2. The external timer is used to maintain timing: In this case, the timer interrupts the processor at periodic intervals. This method offers efficient processor utilization as unnecessarily processor is not busy in decrementing the value count of the register. Here in this method, the interrupts get generated automatically so the processor can execute other tasks in the intermediary durations.

Intel 8254 is an external timer that maintains the timing of the processor operations. It is known to be an advancement of 8253. The Intel 8254 has three counters that operate independently. Each counter is of 16-bit value and can handle clock input up to 10 MHz.

It is known to be a general-purpose, multi-timing element that forms an array of I/O ports in system software. Through this accurate timing, delays can be obtained under software controlling as once delay tenure has been completed then 8254 interrupts the CPU.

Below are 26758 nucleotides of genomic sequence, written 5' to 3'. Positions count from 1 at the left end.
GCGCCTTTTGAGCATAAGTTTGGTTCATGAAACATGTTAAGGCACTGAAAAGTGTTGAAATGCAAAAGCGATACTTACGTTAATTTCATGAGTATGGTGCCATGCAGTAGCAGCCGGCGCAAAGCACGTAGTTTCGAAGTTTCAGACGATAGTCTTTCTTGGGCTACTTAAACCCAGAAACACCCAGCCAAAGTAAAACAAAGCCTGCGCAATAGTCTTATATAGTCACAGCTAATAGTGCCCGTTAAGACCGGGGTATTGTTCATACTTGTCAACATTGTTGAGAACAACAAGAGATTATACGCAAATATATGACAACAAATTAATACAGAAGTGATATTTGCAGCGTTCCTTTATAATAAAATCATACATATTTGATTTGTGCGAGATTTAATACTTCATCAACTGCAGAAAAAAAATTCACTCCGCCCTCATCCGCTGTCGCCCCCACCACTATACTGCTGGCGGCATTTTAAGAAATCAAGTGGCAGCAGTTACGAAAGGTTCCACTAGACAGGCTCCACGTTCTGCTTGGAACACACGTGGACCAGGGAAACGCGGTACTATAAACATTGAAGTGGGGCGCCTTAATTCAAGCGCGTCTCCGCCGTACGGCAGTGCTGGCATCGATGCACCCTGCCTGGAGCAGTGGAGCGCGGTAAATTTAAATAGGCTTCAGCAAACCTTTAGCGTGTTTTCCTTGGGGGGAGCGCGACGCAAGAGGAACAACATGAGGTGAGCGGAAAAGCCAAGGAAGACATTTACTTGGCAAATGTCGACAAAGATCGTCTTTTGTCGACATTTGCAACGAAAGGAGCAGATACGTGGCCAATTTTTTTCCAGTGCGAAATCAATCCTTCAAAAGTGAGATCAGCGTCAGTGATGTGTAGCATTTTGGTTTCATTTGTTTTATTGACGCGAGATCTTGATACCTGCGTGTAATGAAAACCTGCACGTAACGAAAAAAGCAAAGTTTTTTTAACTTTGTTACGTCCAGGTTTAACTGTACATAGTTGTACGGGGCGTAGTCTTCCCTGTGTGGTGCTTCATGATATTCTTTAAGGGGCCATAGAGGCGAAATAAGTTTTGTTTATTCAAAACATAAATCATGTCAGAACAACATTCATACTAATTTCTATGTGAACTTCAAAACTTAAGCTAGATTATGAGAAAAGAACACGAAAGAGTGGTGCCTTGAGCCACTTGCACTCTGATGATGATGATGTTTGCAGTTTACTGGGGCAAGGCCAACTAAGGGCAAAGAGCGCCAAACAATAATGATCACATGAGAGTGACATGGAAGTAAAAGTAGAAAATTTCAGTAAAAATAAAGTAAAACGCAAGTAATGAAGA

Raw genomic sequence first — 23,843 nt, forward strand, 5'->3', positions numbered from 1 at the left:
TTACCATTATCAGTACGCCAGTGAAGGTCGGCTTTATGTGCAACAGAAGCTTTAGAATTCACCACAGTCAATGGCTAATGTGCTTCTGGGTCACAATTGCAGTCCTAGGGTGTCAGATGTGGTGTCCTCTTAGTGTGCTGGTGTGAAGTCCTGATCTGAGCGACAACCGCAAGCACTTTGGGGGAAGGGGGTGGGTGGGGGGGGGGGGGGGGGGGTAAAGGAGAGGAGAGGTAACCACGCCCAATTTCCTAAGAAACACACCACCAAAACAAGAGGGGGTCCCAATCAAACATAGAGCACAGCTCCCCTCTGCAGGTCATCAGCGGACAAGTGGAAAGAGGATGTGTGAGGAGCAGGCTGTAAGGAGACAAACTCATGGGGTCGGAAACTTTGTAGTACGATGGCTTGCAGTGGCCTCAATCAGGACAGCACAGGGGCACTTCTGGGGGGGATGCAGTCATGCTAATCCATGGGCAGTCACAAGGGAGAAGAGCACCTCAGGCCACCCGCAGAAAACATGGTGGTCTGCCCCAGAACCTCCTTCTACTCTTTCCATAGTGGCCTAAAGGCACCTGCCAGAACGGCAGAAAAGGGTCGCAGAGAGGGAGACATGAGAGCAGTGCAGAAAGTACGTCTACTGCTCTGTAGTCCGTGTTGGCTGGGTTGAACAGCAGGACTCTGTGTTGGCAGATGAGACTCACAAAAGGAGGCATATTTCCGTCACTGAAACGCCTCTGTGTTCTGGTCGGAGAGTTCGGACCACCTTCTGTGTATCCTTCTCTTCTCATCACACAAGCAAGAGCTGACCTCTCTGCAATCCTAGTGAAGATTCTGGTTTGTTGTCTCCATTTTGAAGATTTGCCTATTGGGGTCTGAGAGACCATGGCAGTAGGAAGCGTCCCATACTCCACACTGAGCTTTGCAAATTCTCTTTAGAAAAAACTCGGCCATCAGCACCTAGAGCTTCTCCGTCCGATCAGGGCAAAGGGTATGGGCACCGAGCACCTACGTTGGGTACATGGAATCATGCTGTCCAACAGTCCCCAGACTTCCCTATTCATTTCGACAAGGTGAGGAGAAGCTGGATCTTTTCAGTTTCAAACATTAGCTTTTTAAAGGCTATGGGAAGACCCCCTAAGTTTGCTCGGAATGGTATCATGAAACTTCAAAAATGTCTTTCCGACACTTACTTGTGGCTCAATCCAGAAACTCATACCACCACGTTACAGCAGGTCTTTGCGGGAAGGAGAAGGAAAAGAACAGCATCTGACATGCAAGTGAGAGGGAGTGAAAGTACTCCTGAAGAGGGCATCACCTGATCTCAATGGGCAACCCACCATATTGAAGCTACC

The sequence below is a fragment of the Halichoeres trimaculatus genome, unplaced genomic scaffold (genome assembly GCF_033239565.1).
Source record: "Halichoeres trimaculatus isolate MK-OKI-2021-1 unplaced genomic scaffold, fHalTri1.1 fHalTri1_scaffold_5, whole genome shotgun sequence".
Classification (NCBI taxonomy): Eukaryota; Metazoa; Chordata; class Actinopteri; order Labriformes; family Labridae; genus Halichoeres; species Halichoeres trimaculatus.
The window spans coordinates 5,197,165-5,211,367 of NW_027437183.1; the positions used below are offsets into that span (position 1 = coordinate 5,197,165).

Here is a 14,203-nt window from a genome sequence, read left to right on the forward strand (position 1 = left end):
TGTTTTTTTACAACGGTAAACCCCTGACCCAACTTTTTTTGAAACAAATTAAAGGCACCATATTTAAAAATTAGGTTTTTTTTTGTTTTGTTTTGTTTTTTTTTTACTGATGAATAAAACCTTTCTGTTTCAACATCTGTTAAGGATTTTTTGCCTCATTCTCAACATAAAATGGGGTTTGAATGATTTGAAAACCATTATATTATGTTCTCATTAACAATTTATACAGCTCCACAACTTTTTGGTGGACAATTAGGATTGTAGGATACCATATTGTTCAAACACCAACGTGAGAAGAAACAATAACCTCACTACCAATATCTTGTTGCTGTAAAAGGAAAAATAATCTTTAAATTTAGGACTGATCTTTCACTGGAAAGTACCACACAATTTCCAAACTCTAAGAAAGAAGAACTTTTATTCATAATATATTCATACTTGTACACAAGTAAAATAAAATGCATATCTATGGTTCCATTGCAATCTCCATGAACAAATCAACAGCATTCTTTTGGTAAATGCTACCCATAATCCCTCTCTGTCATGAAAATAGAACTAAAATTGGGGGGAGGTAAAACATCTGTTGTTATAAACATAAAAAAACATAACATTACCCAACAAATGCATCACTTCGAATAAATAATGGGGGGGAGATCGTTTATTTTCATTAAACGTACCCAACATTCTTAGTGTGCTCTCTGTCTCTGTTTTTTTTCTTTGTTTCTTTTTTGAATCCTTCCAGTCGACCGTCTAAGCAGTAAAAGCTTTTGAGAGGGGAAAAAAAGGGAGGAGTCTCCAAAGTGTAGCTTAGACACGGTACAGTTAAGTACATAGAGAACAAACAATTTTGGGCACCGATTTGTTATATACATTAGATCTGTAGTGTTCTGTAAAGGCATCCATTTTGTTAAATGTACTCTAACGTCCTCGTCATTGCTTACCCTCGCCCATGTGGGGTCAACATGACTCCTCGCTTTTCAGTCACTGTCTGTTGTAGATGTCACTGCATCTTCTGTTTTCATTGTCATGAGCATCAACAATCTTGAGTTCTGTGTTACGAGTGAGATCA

Features offered by Programmable Interrupt Timer

  • When an operating system is working on a time-sharing basis then the timer enables smooth operation while switching programs using an interrupt.
  • The timer behaves as a counter that serves the purpose of an external event counter that counts the repetitive external operations and provides the overall count to the processor.
  • It is used to measure the time difference between two external events.
  • It acts as a baud rate generator (i.e., free running counters that generate an internal clock).
  • The timer enables the processor to initiate a new operation after a sequence of external events has occurred.
  • Through timer, timing signals can be sent to the IO devices at periodic intervals.